Hezbollah fighters had a high motivation because they knew they were defending their homeland from a brutal aggression. "The most important element about this war is its moral dimension. Hezbollah has prepared itself for this war, its fighters have been indoctrinated to fight until victory," said Nizar Abdel Kader, a military analyst and retired Lebanese army general. Many Hezbollah fighters were leading a normal and peaceful life with their families but as soon as they heard of the Israeli onslaught on their homeland, they were quick to join the Lebanese resistance to fight the Israeli occupation forces. “I left my wife and son behind to take up arms to defend my homeland and dignity,” a Hezbollah fighter, who identified himself as Haidar, told IslamOnline.net in the Lebanese bastion of resistance Bint Jbail on August 18.

“Hezbollah has given a lesson to the whole world that our honor is not for sale and we are ready to sacrifice everything to defend it,” added Haidar. He was holed up in a position in the Bint Jbail town as the Israeli planes flew overhead while pounding the southern Lebanese villages to make a space for Israeli commando operations against the resistance fighters. But the Israeli tactics always hit a dead end due to steadfastness of the Lebanese resistance fighters. “They (Israelis) sought to terrify us by pounding the southern villages,” Haider said. “But once their troops are on the battle ground, their true nature is revealed. Once we meet them face to face, they run in panic and implore air support,” he said.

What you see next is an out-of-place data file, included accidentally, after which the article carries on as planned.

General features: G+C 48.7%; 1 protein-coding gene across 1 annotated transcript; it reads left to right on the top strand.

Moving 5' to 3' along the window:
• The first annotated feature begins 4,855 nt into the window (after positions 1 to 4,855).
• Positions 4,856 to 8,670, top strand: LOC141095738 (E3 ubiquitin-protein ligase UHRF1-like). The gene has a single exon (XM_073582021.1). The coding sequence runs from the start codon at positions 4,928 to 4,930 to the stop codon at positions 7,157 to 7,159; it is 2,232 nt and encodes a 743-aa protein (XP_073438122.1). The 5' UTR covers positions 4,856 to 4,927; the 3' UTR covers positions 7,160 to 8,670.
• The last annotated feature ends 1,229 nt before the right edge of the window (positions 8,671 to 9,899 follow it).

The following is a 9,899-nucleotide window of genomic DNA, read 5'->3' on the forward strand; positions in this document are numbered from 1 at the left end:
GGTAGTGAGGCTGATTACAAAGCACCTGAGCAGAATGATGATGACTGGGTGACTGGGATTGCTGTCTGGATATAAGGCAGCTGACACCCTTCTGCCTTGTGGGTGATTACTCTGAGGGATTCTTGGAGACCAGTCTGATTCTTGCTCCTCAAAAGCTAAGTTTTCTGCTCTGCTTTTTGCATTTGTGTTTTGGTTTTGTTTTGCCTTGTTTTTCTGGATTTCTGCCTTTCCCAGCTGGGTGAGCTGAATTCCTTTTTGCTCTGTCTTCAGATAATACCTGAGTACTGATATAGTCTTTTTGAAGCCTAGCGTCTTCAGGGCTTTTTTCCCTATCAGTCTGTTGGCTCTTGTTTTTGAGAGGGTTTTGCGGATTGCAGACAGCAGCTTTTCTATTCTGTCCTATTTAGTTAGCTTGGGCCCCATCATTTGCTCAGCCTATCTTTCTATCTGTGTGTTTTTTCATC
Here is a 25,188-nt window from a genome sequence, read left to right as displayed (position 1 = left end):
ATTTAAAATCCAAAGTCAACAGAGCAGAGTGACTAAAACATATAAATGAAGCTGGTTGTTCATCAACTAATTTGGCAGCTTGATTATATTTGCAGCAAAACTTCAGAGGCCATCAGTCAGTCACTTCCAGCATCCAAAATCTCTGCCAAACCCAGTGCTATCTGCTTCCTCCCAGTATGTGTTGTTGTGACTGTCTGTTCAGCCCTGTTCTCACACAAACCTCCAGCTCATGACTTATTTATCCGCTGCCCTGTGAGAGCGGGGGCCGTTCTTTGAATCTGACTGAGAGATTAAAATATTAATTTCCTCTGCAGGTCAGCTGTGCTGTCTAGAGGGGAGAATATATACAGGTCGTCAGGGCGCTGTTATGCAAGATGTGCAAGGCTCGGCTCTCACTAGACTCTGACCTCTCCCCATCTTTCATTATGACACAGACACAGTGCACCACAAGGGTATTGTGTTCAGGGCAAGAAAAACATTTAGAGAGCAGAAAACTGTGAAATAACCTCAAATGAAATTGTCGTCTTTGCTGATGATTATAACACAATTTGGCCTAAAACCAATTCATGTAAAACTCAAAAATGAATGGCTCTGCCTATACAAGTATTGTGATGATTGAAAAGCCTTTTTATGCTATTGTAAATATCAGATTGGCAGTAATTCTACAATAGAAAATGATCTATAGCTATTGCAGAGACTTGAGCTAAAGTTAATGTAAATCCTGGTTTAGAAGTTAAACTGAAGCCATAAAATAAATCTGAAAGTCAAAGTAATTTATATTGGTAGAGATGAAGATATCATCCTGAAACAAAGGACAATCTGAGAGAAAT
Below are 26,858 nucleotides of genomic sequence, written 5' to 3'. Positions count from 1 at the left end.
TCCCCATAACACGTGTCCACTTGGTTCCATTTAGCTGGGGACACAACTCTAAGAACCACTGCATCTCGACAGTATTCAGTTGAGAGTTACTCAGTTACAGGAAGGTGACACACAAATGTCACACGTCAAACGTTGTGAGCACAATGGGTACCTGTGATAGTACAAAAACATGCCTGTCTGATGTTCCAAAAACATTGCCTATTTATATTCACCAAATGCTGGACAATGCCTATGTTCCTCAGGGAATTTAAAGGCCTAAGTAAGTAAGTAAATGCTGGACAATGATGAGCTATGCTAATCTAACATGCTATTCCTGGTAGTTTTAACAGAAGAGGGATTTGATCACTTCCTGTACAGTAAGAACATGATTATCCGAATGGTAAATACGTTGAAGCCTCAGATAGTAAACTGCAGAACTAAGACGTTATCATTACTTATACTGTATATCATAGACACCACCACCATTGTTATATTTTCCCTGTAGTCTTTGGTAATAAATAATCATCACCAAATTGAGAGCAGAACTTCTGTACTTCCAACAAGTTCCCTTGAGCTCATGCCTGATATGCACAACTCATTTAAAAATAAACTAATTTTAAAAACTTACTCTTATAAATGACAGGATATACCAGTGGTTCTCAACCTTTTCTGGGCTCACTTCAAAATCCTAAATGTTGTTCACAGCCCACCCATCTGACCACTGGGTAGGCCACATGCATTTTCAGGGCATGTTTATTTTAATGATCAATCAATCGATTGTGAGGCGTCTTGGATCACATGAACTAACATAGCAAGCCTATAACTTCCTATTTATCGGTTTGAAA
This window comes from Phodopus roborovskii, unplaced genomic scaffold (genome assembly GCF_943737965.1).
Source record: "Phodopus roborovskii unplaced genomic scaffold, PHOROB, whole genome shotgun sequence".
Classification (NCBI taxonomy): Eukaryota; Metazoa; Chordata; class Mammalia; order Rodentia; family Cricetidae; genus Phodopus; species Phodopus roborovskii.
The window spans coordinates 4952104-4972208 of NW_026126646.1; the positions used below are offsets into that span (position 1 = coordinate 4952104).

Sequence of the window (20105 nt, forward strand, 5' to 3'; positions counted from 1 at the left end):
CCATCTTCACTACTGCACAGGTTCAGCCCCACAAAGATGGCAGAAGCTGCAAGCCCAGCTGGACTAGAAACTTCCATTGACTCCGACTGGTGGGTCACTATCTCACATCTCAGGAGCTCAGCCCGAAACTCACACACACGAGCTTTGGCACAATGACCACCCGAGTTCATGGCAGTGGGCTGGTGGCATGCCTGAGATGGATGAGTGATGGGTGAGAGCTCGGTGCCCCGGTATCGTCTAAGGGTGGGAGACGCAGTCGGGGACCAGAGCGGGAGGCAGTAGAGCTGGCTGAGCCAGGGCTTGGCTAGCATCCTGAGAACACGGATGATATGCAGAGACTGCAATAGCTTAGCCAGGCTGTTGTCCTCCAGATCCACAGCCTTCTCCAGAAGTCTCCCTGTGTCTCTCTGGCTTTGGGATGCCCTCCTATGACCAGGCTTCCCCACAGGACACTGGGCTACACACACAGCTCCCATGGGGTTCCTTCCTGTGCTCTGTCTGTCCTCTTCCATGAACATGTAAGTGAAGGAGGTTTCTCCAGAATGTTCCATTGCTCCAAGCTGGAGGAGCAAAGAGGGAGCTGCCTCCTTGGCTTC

Haidar said he joined the Lebanese resistance in 1996 when he was still a student. “I was brought up in the occupied south Lebanon where we were evacuated by Israel,” he said. “The Israelis used to kill our families and kill our brothers in the south and used the proxy southern Lebanese army (SLA) to horribly torture us,” he added. “These Israeli practices left us with no option but to join the resistance.”

Hezbollah achieved an important strategic victory. Firstly, it kept the control of Lebanese border areas and prevented the Israeli army to take them over. It also kept its arsenal and forces intact. Secondly, it broke the long-established conventional deterrence of Israel. This fact was a critical part of the conflict and had a profound effect on the outcome. The July war exposed the Israeli army’s weaknesses despite all US support. The best proof of the Israeli failure was in the indiscriminate destruction scattered on the ground. In the Lebanon war the Israeli army destroyed dozens of buildings and killed hundreds of civilians but achieved nothing of strategic importance. The Hezbollah rockets continued to fall on Haifa and Israelis were helpless to stop them. The Hezbollah resistance showed that the Israeli army could be defeated and real damage could be inflicted on its soldiers and hardware, including its sophisticated tanks, helicopters and ships.

Thirdly and in contrast to US and Israeli plans, the continuing Israeli bombing of south Lebanon and south Beirut strengthened the Hezbollah and the leadership of Sayyed Hassan Nasrallah. The plan of Israel to strangle Lebanon by bombing its infrastructures and blocking it from land, sea and air and to turn Christians and Sunnis against Hezbollah was a failure. Hezbollah managed to resist the Israel assault and Lebanese people remained united against the invaders. A survey by the Center for Research and Information in Beirut showed that 87% of all Lebanese supported Hezbollah’s resistance against Israel, including 80% of Christians, 80% of Druze and 89% of Sunnis.